Following track “Feels Like We Only Go Backwards” also features a door-opening snare drum before Parker’s vocals pour on in. This warm, psychedelic blooming of positivity gives me the impression that Tame Impala is more than happy to channel the good-time-vibes of their home-region of Western Austrailia. “Keep on Lying” shows how a band can be capable of essentially playing the same groove for six minutes while making it work and be super catchy. Slight variations of said groove twist through the song and keep it fresh. And there’s a classic, Sgt Peppers era psychedelic breakdown towards the end that will launch you right into your own trip. Next up, “Elephant” delivers another excellent single featuring that deep, heavy, churning, sluggish late 60’s guitar.

Lonerism’s final three tracks fittingly calm down the outer space ride guided by the album’s earlier tracks. “Sun Coming Up (Lambington)” is aptly named, as it stands far away from the rest of the album’s tracks settling into the closer spot. It ties the album together, as you feel Parker is soundtracking the end of a heroic night or journey capped off by watching– big stretch her– the sun coming up. Its sparse piano arrangement adds a nice touch of variety for the thick, layered, mind-warping textures that precede it.

Overall, Tame Impala has delivered an insatiably catchy psyche pop record that scores high on the replay value. Now, some will most certainly say that Parker is pulling tools from a well worn, tired and aged locker that is the late 60’s era psychedelic rock movement. To me, that’s a bit asinine. No one detests the beauty of the Fleet Foxes harmonies even though they directly stem from sixties era folk. The White Stripes, Black Keys and 00’s garage rock obviously stemmed from an earlier tradition, but does that make them any less bad ass? No. The current R&B resurgence is heavily indebted to years gone by. And that’s fine. Musical recycling, reinvention and rediscovery is a beautiful thing. Moreover, Tame Impala don’t simply recreate that aforementioned sound. They deliver their own take.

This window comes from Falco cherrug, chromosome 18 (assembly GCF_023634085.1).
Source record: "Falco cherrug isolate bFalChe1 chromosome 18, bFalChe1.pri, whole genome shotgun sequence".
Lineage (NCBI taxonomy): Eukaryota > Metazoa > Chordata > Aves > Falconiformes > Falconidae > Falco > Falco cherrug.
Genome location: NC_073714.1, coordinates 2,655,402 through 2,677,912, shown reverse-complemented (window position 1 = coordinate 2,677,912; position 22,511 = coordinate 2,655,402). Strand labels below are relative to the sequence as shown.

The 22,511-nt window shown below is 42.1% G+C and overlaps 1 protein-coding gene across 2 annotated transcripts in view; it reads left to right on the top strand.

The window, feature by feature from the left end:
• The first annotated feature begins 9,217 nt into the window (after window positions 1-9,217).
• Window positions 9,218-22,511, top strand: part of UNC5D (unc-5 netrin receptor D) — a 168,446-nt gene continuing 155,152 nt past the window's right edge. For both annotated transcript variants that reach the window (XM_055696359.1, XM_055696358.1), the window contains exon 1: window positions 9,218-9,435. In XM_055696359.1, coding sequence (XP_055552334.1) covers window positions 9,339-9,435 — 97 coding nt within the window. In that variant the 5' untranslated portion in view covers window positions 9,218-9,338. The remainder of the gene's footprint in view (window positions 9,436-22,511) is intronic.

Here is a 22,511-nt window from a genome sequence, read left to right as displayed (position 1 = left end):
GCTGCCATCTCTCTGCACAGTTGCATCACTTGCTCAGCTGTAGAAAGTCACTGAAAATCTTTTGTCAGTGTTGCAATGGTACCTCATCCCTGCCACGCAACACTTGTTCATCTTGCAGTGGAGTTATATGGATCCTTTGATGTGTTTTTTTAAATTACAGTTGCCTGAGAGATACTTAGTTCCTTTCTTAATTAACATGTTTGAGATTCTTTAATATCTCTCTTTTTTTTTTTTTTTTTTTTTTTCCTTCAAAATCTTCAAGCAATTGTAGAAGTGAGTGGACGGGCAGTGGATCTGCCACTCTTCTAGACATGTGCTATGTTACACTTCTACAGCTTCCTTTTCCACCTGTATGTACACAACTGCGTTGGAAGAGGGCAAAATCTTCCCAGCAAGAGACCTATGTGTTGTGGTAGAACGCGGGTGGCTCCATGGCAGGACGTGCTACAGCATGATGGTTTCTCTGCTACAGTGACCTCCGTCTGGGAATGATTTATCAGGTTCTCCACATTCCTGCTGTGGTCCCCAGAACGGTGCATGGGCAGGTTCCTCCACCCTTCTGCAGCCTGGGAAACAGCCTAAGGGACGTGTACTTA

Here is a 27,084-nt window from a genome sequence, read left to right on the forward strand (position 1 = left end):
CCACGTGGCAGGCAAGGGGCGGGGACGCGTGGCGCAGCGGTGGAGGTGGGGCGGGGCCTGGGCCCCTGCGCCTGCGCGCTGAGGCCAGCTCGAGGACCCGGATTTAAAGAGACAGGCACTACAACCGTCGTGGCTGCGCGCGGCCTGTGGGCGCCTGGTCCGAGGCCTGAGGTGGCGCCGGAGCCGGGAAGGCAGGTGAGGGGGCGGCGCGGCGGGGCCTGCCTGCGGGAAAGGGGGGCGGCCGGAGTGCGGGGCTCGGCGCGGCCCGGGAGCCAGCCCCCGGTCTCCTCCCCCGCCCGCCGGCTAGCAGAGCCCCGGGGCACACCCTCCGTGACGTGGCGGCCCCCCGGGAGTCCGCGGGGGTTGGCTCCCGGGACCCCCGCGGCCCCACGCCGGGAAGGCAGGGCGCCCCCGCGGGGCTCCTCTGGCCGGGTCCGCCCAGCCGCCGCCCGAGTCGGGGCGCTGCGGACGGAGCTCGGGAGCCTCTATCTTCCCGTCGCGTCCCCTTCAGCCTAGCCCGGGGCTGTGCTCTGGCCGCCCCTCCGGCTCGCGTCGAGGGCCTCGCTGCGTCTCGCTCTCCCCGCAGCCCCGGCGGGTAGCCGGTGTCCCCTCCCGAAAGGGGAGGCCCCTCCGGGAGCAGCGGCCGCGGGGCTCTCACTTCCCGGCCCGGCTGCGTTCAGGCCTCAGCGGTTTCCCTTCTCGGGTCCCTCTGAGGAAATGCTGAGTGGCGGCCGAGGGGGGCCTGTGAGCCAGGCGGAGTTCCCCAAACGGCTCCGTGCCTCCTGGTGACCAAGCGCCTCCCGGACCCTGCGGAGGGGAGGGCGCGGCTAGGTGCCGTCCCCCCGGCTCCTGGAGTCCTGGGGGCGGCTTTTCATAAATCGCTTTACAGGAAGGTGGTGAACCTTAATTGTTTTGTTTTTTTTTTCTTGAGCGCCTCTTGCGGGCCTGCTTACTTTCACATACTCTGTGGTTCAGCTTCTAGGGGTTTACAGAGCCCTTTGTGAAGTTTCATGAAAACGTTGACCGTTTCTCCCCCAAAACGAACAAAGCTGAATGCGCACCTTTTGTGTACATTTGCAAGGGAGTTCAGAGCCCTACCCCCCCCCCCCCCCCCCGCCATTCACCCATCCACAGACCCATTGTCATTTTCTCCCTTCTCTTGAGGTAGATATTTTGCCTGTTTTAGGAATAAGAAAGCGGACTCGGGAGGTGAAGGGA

On a meta note, it feels like Lonerism is the type of album–and perhaps the direction of music–that we could use more of. Certainly this is a generalization, so take it as that, but much of the tuneage appearing on this site and in the *indie* zeitgeist in recent memory plays to self-indulgence of the mopier brand. For example, one of the leading articles on Pitchfork today was an interview with How To Dress Well that chronicles sadness, depression, and “miserablism”. By no means do I mean disrespect to anyone in that mental territory. But when that disposition appears all-too-frequently in indie, it’s downright refreshing to see that sunny, fun, upbeat, simple-on-the-surface music can be the best. And note that with album titles like Innerspeak and Lonerism and songs titles like “Solitude Is Bliss” and “Feels Like We Only Go Backwards”,  Tame Impala isn’t shying away from headier subject matter nor free from melancholy melodies altogether. They’re just treating it more playfully and positively.  In addition to delivering the year’s best album thus far, Tame Impala suggests the “indie” guy at the party doesn’t have to be the oh so sad & serious one.